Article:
The signals for each queue are then demodulated and decoded using demodulation and decoding blocks 910, 912, and 914, respectively. Thus, according to the example described in
MPEG multiplexer 902 combines the data from each queue and outputs an MPEG data stream 310 similar to MPEG data stream 210. When the wireless modem is unable to demodulate and decode a signal on a specific queue, null data is put into MPEG data stream 310 in place of the data for that queue.
Returning to the previous example, if the wireless modem is able to demodulate all of the modulation signals used in demodulation and decoding blocks 910, 912, and 914 (QPSK, 16-QAM, and 64-QAM, respectively), then MPEG data stream 310 will be essentially identical to MPEG data stream 210. If the wireless modem is only capable of performing QPSK and QAM-16 demodulation for demodulating and decoding blocks 910 and 912, then MPEG data stream 310 will be a subset of MPEG data stream 210 with the data from queue #n replaced with null data. And lastly, if the wireless modem is only capable of performing QPSK demodulation for demodulation and decoding block 910, then MPEG data stream will be a subset of MPEG data stream 210 with the data from queue #2 and queue #n replaced with null data.
Thus, the advantaged users (i.e., the users capable of demodulating the high order modulations) see all of the MPEG data stream while the less advantaged users (i.e., the users capable of demodulating the lower order modulations) see their data, the data from all of the users less advantaged than itself, and null data where the more advantaged users' data packets would be located on the MPEG data stream.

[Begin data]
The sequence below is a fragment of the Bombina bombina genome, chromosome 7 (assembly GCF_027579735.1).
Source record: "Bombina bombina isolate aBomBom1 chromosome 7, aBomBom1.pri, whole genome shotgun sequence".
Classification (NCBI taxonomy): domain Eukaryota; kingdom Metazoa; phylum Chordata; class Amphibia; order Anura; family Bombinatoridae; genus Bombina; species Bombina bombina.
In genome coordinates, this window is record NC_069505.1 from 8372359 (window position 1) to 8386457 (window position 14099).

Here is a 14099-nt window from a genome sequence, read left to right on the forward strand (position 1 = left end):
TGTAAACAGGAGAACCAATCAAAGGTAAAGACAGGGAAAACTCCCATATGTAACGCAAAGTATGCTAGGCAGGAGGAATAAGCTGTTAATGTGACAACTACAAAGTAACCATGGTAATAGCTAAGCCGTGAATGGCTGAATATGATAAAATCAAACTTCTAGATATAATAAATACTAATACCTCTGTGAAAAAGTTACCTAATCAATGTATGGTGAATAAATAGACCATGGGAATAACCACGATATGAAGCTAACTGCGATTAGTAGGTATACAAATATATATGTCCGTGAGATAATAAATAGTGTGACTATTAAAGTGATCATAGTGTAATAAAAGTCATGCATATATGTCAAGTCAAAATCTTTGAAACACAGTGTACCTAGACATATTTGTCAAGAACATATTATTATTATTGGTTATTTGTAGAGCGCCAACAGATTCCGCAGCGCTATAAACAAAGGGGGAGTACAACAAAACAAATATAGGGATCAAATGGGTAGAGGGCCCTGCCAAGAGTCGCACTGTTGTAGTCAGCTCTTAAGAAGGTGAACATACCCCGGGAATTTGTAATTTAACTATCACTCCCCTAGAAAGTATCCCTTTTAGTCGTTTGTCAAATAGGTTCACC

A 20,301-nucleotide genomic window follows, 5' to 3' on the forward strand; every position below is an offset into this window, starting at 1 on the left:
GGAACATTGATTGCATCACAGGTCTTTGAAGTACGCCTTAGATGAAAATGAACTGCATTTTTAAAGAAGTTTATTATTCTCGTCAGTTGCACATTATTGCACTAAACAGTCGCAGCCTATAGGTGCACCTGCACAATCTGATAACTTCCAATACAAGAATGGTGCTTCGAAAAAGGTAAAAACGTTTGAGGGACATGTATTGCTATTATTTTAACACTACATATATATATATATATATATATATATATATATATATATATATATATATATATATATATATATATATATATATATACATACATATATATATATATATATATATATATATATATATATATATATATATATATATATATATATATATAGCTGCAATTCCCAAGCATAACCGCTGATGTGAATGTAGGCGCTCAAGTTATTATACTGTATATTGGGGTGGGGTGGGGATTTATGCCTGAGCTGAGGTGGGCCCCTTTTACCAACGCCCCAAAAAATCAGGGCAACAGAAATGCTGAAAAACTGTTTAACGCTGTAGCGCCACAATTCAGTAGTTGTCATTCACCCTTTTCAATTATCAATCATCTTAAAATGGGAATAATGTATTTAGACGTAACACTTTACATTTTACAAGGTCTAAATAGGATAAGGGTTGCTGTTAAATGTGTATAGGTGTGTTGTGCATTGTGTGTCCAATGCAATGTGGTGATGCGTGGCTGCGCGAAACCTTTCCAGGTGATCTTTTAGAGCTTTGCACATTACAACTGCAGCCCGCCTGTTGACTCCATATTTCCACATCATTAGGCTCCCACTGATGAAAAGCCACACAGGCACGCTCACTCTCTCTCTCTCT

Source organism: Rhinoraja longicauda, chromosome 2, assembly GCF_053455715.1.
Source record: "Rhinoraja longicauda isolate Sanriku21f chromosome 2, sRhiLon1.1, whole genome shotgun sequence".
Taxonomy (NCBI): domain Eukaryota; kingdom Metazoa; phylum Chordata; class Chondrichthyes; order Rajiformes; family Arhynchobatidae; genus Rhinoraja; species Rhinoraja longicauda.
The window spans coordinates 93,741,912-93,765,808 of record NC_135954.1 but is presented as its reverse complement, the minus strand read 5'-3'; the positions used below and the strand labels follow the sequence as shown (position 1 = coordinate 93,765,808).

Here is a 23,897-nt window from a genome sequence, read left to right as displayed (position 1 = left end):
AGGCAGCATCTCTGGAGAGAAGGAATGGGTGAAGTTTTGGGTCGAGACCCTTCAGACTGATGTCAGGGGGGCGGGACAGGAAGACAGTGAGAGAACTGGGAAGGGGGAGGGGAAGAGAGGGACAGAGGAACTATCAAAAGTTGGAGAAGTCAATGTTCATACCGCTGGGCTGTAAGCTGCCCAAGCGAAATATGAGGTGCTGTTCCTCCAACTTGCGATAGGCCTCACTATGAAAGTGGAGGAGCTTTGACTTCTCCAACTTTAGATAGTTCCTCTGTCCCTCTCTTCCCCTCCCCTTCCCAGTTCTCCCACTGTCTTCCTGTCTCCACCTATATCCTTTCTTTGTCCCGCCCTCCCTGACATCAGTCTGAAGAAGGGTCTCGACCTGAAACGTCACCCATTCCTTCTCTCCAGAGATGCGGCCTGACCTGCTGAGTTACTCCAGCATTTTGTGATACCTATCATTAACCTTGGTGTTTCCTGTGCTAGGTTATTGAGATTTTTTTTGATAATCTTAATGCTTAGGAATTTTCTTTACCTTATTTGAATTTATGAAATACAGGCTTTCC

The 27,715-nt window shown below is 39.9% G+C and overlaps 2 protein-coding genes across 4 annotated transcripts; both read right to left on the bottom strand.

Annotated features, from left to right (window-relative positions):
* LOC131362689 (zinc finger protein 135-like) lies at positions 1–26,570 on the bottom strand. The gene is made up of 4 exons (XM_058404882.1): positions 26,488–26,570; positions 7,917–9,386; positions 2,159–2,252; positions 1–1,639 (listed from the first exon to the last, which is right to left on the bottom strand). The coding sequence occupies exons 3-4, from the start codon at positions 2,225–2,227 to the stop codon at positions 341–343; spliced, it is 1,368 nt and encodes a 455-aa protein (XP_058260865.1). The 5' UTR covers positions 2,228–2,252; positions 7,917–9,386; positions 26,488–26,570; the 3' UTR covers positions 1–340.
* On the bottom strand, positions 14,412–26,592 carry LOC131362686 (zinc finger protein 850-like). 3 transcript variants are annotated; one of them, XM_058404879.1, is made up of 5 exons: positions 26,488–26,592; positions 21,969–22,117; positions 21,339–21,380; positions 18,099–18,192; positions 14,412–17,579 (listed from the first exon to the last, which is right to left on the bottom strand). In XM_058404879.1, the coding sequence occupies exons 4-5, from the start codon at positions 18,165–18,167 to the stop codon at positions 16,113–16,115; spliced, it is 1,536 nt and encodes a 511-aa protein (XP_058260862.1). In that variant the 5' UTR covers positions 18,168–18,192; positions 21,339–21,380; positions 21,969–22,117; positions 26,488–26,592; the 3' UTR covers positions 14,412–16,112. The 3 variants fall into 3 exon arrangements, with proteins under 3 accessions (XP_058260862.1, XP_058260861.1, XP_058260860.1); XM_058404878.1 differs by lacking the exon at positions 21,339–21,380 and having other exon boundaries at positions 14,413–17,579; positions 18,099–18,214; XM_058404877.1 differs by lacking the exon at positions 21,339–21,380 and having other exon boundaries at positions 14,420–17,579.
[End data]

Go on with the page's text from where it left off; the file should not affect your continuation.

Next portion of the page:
After the MPEG data stream 310 is configured, the MPEG data stream 310 is then sent to WM DOCSIS MAC 302 to be processed and routed to a user device (not shown). WM DOCSIS MAC 302 will extract all of the data from MPEG data stream 310 that has its destination address and decrypt the data.
As previously stated, the present invention is backward compatible. That is, the present invention allows previously installed systems that do not have adaptive modulation capabilities to interoperate with adaptive modulation enabled systems. With systems that do not have adaptive modulation capabilities, a wireless modem will scan the data from each queue in the adaptive modulation system until it finds data in the downstream that it can demodulate. When the wireless modem finds a valid channel from which it can demodulate the signal, and also obtain timestamps as well as other MAC management messages, the wireless modem will retrieve the downstream data from that queue as if it had adaptive modulation capabilities.
Method of Operation
In step 1104, WATS 102 periodically receives SNR, codeword error rate, and other signal health metrics from the wireless modems. WATS MAC 202 uses this information to generate a rule for parsing an MPEG stream onto a plurality of queues to provide different modulation and FEC parameters for wireless modems, such as wireless modems 104 and 106.
In step 1106, the rule and a MPEG data stream is received from WATS MAC 202 for parsing the MPEG data stream onto the plurality of queues for individual wireless modems. Parsing the MPEG data stream onto the plurality of queues was previously described in